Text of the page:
Debbie’s fabulous in it. And Agnes Moorehead is totally over the top as [real-life religious leader] Aimee Semple McPherson. They don’t call her Amy, they call her somebody else. There’s an incident involving a rabbit…it’s corny, but it’s good.

Agnes Moorehead as an evangelist Aimee Semple McPherson type character.

[Reynolds] put almost all of her own money in it. She paid for that movie. There were other people who invested, so she had enough money to make let’s say, a $3 or $4 million movie. That’s when she started to have more money troubles.

Reynolds and Winters are such different actresses. I know you mention in the book that they weren’t the best of pals on the set.

They rarely even saw each other. Shelley was at one end of the [set] and she was at the other. But Shelley would insist on playing that old Victrola [to get in the mood.] Not in her dressing room - on the set.

You are good friends with Kim Novak and you encountered many of the sex symbols from the Golden Age of Hollywood including Rita Hayworth, Veronica Lake and Lana Turner. A lot of their stories are so sad - alcoholism, sexually abusive parents, Alzheimer’s, multiple marriages, murder. Even Kim was raped by a man when she was 11.

Do you think they all became actresses out of neediness?

Kim is different from most people. She didn’t need anything. In fact, she had a scholarship to the Art Institute of Chicago. She has a belief that fate pushes you. When she came down from San Francisco to go to Hollywood, she was just accompanying a friend because she had never seen Los Angeles. She was simply in the waiting room of an agent’s office [when she got discovered]. So, when this happened, she said it was a sign that this was what she was supposed to do. So, she went into it with no desire to be famous or do anything. She was following the path that was shown to her. So that’s different because these other ladies really, really wanted to be actresses.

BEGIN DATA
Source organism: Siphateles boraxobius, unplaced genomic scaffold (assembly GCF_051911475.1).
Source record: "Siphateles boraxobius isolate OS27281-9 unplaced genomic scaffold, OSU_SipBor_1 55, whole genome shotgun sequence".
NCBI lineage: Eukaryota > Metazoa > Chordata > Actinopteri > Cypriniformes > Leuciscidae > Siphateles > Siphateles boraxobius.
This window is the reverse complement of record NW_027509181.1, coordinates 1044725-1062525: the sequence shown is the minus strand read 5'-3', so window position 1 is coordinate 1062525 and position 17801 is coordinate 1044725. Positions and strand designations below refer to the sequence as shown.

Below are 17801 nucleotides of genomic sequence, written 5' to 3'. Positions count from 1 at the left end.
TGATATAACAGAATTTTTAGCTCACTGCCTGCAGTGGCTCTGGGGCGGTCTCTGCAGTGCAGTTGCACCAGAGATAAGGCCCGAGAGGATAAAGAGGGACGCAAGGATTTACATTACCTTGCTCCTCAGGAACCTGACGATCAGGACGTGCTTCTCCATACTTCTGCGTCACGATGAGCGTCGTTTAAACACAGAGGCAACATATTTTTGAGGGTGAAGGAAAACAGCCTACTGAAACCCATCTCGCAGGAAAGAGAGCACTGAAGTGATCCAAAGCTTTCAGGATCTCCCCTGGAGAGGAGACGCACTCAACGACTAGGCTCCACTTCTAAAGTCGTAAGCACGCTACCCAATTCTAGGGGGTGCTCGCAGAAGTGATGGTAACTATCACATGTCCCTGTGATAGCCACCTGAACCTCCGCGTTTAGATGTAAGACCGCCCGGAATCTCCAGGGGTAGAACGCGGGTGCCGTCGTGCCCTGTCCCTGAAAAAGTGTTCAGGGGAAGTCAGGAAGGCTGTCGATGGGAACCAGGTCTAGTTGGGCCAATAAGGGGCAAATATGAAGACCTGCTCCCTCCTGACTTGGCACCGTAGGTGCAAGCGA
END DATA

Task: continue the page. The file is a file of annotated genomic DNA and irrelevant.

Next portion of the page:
But, I think when people, even little girls, when they are innately sexy, particularly in the ‘30s and ‘40s when there was no consciousness about anything, nothing was ever discussed. They fell prey to these monsters.

Can you imagine how their lives may have been different with the #MeToo movement?

Kim is so thrilled about #MeToo. She has done a painting called ‘#MeToo.’ It has made her so happy She feels good about being able to speak out. It’s been wonderful for her.

Kim Novak's painting A Time of Reckoning

Kim was very, very, very strong. She had the ability to fight. Rita [Hayworth], I guess, did not have the ability to fight in the early years and then she got Alzheimer’s. She just never stood a chance.

Do you get enjoyment out of taking to contemporary actresses?

I love Nicole Kidman, who is so bright, so interesting and so strong. Most of the time, I try not to even interview them because I find them so boring and inexperienced, with no culture.

Today, everybody’s business is on Twitter in real-time, but there was a time when Hollywood kept secrets. Celebrities kept each other’s secrets. Sue Cameron's book looks back at many Golden Age of Hollywood figures from Garbo, Dietrich and Lizabeth Scott, to mid-century celebrities like Sonny and Cher, Joan Rivers and Carole Burnett with her stories of secrets and scandals.

So why now? Why is this book coming out at this time?

I wrote the book in two months last summer. It just poured out of me. I wrote it at first with no thought of having it published. I just needed to put my memories on paper. When I lost Joan Rivers so unexpectedly, it was a devastating blow. I realized that my stories about all these significant people were too important not to be told. The world really needed to know who they really were.

As much as I consider each chapter a “love letter,” not everyone was 100% happy. I felt I needed to tell some personal things that created a complete picture. No friendships were hurt. I am very proud of what I’ve done.
Veteran journalist Susan King wrote about entertainment at the Los Angeles Times for 26 years (January 1990 - March 2016), specializing in classic Hollywood stories. She also wrote about independent, foreign and studio movies and occasionally TV and theater stories. She received her master's degree in film history and criticism at USC. After working 10 years at the L.A. Herald Examiner, she moved to the Los Angeles Times.